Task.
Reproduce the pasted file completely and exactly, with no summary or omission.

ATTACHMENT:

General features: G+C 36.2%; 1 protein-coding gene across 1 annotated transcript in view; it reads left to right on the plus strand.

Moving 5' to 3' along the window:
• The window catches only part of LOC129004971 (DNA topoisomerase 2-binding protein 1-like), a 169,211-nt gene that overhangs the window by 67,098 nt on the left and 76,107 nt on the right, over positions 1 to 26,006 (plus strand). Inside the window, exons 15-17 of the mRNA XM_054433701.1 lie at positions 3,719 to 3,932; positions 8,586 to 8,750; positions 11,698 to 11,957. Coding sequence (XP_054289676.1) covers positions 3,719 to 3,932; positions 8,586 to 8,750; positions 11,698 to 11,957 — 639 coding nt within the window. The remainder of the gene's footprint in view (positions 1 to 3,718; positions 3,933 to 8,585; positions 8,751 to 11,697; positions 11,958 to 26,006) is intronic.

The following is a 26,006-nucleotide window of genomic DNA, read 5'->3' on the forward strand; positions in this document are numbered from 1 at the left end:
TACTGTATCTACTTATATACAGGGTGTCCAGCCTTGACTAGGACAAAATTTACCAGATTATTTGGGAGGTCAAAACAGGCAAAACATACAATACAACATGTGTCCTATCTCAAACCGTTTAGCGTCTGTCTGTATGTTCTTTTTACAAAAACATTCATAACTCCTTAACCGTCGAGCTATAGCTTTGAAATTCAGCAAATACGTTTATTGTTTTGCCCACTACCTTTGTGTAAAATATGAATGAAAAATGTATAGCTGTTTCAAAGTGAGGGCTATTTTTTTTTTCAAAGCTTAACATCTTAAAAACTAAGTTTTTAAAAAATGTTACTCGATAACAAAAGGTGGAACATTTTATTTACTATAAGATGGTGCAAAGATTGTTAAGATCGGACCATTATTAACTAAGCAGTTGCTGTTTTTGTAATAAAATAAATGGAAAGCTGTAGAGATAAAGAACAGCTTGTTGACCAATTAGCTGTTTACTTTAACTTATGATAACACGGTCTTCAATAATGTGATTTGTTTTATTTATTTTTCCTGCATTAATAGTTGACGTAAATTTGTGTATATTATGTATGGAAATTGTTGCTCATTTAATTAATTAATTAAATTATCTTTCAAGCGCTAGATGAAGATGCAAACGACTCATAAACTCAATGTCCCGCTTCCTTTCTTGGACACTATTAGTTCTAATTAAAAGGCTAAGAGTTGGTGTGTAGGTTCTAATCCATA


General features: G+C 36.2%; 1 protein-coding gene across 1 annotated transcript in view; it reads left to right on the plus strand.

Moving 5' to 3' along the window:
• The window catches only part of LOC129004971 (DNA topoisomerase 2-binding protein 1-like), a 169,211-nt gene that overhangs the window by 67,098 nt on the left and 76,107 nt on the right, over positions 1 to 26,006 (plus strand). Inside the window, exons 15-17 of the mRNA XM_054433701.1 lie at positions 3,719 to 3,932; positions 8,586 to 8,750; positions 11,698 to 11,957. Coding sequence (XP_054289676.1) covers positions 3,719 to 3,932; positions 8,586 to 8,750; positions 11,698 to 11,957 — 639 coding nt within the window. The remainder of the gene's footprint in view (positions 1 to 3,718; positions 3,933 to 8,585; positions 8,751 to 11,697; positions 11,958 to 26,006) is intronic.

The following is a 26,006-nucleotide window of genomic DNA, read 5'->3' on the forward strand; positions in this document are numbered from 1 at the left end:
TACTGTATCTACTTATATACAGGGTGTCCAGCCTTGACTAGGACAAAATTTACCAGATTATTTGGGAGGTCAAAACAGGCAAAACATACAATACAACATGTGTCCTATCTCAAACCGTTTAGCGTCTGTCTGTATGTTCTTTTTACAAAAACATTCATAACTCCTTAACCGTCGAGCTATAGCTTTGAAATTCAGCAAATACGTTTATTGTTTTGCCCACTACCTTTGTGTAAAATATGAATGAAAAATGTATAGCTGTTTCAAAGTGAGGGCTATTTTTTTTTTCAAAGCTTAACATCTTAAAAACTAAGTTTTTAAAAAATGTTACTCGATAACAAAAGGTGGAACATTTTATTTACTATAAGATGGTGCAAAGATTGTTAAGATCGGACCATTATTAACTAAGCAGTTGCTGTTTTTGTAATAAAATAAATGGAAAGCTGTAGAGATAAAGAACAGCTTGTTGACCAATTAGCTGTTTACTTTAACTTATGATAACACGGTCTTCAATAATGTGATTTGTTTTATTTATTTTTCCTGCATTAATAGTTGACGTAAATTTGTGTATATTATGTATGGAAATTGTTGCTCATTTAATTAATTAATTAAATTATCTTTCAAGCGCTAGATGAAGATGCAAACGACTCATAAACTCAATGTCCCGCTTCCTTTCTTGGACACTATTAGTTCTAATTAAAAGGCTAAGAGTTGGTGTGTAGGTTCTAATCCATA